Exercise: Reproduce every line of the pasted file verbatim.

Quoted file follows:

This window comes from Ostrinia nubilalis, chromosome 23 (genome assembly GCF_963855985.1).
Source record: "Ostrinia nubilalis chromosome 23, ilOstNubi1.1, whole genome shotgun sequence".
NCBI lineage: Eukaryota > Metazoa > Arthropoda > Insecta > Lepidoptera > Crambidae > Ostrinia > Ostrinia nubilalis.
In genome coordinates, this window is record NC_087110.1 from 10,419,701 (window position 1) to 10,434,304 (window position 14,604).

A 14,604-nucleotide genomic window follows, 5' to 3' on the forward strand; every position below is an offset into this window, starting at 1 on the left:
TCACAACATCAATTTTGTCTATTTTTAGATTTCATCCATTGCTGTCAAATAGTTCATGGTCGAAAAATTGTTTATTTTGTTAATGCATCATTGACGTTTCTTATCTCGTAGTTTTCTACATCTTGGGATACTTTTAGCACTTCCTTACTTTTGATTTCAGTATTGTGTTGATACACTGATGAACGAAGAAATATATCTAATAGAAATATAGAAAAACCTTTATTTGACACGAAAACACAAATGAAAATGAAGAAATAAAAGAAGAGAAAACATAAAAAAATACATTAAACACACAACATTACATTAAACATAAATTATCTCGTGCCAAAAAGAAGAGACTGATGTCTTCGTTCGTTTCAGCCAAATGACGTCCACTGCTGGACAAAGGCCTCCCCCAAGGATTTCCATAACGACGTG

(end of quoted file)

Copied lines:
This window comes from Ostrinia nubilalis, chromosome 23 (genome assembly GCF_963855985.1).
Source record: "Ostrinia nubilalis chromosome 23, ilOstNubi1.1, whole genome shotgun sequence".
NCBI lineage: Eukaryota > Metazoa > Arthropoda > Insecta > Lepidoptera > Crambidae > Ostrinia > Ostrinia nubilalis.
In genome coordinates, this window is record NC_087110.1 from 10,419,701 (window position 1) to 10,434,304 (window position 14,604).

A 14,604-nucleotide genomic window follows, 5' to 3' on the forward strand; every position below is an offset into this window, starting at 1 on the left:
TCACAACATCAATTTTGTCTATTTTTAGATTTCATCCATTGCTGTCAAATAGTTCATGGTCGAAAAATTGTTTATTTTGTTAATGCATCATTGACGTTTCTTATCTCGTAGTTTTCTACATCTTGGGATACTTTTAGCACTTCCTTACTTTTGATTTCAGTATTGTGTTGATACACTGATGAACGAAGAAATATATCTAATAGAAATATAGAAAAACCTTTATTTGACACGAAAACACAAATGAAAATGAAGAAATAAAAGAAGAGAAAACATAAAAAAATACATTAAACACACAACATTACATTAAACATAAATTATCTCGTGCCAAAAAGAAGAGACTGATGTCTTCGTTCGTTTCAGCCAAATGACGTCCACTGCTGGACAAAGGCCTCCCCCAAGGATTTCCATAACGACGTG